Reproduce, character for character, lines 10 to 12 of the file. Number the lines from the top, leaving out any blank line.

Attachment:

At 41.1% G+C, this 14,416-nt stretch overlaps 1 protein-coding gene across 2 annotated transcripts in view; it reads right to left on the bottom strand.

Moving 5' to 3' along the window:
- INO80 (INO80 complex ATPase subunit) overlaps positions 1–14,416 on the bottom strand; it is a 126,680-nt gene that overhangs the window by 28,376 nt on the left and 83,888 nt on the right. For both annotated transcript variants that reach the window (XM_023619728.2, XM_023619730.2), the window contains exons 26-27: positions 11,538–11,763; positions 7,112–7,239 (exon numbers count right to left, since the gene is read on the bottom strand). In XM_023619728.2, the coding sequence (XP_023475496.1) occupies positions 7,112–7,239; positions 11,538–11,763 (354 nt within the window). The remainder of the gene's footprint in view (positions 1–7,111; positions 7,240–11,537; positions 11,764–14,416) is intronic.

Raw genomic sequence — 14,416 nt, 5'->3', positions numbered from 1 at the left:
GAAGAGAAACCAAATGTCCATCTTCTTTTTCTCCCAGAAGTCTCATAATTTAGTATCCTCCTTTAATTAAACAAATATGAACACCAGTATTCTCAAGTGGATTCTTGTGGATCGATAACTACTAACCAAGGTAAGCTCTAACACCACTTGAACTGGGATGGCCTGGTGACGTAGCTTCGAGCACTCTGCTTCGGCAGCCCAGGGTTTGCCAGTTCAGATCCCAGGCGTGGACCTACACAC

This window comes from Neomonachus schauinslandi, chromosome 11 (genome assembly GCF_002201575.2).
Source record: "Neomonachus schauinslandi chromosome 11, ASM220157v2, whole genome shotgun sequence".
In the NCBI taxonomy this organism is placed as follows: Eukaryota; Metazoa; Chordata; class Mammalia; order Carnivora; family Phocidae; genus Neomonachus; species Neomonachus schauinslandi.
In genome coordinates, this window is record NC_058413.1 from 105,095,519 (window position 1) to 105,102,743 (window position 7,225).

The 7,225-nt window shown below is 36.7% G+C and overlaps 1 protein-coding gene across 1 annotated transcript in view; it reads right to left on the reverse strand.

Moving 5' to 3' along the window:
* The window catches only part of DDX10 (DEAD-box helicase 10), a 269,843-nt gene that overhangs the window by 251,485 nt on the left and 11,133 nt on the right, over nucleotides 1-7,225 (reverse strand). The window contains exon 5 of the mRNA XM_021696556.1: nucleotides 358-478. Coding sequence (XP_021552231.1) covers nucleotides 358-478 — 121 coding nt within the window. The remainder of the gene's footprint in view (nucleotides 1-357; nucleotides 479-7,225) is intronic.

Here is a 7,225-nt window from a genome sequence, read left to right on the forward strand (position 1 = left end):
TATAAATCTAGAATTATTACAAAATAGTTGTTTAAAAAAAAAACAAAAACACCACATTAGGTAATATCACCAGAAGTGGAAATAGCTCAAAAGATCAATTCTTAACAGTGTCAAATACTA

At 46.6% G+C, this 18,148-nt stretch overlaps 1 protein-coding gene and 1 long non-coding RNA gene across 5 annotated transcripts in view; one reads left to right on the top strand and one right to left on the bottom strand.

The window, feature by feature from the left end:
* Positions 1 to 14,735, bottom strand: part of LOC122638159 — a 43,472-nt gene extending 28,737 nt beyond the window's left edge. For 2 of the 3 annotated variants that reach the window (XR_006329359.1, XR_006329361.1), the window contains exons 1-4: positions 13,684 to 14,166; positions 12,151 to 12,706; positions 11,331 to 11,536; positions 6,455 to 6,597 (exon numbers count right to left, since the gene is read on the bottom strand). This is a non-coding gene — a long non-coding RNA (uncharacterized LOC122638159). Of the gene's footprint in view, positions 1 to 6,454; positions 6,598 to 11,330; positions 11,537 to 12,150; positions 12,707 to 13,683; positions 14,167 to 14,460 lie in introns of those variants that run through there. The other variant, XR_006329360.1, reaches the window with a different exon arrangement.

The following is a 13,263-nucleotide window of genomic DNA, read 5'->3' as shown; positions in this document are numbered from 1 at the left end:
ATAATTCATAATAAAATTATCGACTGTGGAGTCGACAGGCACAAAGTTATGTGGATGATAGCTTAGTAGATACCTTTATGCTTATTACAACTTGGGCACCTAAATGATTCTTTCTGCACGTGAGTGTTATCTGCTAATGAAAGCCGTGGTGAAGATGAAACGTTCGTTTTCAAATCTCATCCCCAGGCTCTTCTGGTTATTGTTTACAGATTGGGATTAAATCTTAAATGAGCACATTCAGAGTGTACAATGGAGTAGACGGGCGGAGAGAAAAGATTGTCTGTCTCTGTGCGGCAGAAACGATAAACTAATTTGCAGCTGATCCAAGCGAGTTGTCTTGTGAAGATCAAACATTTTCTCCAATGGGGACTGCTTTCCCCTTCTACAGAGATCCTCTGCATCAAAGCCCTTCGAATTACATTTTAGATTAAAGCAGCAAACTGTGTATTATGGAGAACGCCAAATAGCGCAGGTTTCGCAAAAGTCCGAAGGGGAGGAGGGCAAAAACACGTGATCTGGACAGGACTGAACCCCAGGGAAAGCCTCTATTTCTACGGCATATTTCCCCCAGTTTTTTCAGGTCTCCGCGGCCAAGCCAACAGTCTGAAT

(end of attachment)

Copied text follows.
The 7,225-nt window shown below is 36.7% G+C and overlaps 1 protein-coding gene across 1 annotated transcript in view; it reads right to left on the reverse strand.

Moving 5' to 3' along the window:
* The window catches only part of DDX10 (DEAD-box helicase 10), a 269,843-nt gene that overhangs the window by 251,485 nt on the left and 11,133 nt on the right, over nucleotides 1-7,225 (reverse strand). The window contains exon 5 of the mRNA XM_021696556.1: nucleotides 358-478. Coding sequence (XP_021552231.1) covers nucleotides 358-478 — 121 coding nt within the window. The remainder of the gene's footprint in view (nucleotides 1-357; nucleotides 479-7,225) is intronic.